Two thoughts that came to mind after reading the essay (I remember a remark by Michael somewhere earlier that had me waiting fo rthis one for some time...).
1, Why all the trouble as a professional photographer to educate a deliberately ignorant crowd? If I am right, the said cliche comes up most on internet forums with high put-through -a certain well-known review site comes to mind- where people oblivious to the relationship between aperture and shutter speed are taught by the "nouveau photographe", who started photography with a DSLR and expensive glass and learned from these forums themselves.
Is there something to gain by taking up the glove with people who are in a totally different realm of experience regarding photography?
2, The combination of different factors and the degree in which they matter is very much dependent on the sort of photography I would think. Classical "beautiful" photography will gain more from good equipment than, for instance, hard-core experimental fine art. I have in mind the factor of subject matter here, and the time allowed and needed to compose and process it into a rewarding capture.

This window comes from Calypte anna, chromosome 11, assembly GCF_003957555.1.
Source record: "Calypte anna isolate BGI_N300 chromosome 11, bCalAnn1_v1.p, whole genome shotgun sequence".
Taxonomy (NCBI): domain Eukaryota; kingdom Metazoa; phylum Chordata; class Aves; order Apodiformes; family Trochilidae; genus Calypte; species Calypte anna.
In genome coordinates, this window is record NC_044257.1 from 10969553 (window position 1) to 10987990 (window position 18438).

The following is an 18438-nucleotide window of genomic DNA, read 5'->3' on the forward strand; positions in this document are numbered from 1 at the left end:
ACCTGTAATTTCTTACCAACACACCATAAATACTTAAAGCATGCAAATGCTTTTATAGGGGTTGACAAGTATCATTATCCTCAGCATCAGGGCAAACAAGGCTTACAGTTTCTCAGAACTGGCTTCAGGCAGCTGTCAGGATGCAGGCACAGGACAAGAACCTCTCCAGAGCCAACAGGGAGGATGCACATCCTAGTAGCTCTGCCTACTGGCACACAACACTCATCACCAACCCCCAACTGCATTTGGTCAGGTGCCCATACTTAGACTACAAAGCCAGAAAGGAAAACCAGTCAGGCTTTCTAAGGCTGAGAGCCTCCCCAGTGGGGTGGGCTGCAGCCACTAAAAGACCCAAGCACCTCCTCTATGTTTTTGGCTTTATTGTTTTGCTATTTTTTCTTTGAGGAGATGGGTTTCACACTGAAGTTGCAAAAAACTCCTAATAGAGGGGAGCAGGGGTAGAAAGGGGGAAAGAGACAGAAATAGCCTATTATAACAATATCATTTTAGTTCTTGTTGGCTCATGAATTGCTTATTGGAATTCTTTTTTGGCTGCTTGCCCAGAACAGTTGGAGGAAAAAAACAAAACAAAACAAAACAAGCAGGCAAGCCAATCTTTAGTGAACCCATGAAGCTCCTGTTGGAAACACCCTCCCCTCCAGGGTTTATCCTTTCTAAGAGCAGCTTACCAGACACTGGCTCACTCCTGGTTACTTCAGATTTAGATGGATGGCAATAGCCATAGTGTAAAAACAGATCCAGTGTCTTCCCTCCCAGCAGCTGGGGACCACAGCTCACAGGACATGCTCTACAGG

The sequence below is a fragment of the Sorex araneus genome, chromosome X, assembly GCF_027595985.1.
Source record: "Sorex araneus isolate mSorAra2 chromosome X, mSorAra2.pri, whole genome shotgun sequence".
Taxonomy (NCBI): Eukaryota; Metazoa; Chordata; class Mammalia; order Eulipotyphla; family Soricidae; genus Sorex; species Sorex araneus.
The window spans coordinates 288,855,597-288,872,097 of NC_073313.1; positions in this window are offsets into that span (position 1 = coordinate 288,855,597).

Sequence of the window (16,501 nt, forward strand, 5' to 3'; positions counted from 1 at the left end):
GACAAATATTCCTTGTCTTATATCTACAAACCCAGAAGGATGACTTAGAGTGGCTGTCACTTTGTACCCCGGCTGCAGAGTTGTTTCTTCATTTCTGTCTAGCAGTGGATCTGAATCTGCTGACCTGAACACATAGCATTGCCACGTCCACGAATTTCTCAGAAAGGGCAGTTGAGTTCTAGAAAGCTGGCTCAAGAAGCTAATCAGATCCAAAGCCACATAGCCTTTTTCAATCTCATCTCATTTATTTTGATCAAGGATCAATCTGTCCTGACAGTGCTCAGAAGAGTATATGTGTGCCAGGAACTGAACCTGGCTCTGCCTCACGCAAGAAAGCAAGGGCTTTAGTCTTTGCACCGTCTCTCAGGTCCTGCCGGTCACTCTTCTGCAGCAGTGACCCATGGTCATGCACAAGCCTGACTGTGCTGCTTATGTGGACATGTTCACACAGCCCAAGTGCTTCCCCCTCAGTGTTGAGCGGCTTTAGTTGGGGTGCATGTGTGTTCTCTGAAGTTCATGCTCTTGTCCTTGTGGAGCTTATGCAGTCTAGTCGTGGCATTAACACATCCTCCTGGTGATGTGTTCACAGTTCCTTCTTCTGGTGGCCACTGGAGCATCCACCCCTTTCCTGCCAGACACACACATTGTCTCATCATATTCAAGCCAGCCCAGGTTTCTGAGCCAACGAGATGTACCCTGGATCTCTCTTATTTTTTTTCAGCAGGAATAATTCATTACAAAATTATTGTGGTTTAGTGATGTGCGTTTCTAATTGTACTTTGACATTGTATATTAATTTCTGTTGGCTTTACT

Again, the specific character of fast-paced journalism/reporting photography against for instance, slow paced pinhole art photography comes to mind.
Perhaps I, as a non-pro / shallowly-experienced amateur hobbyist photographer with lenses too good for my skills, may be wrong here, but what I would be interested to know more about the motivation for a pro succesful photographer to take so much issue with what the people down below enjoy spending their time with: pixel peeping and lens stroking :-)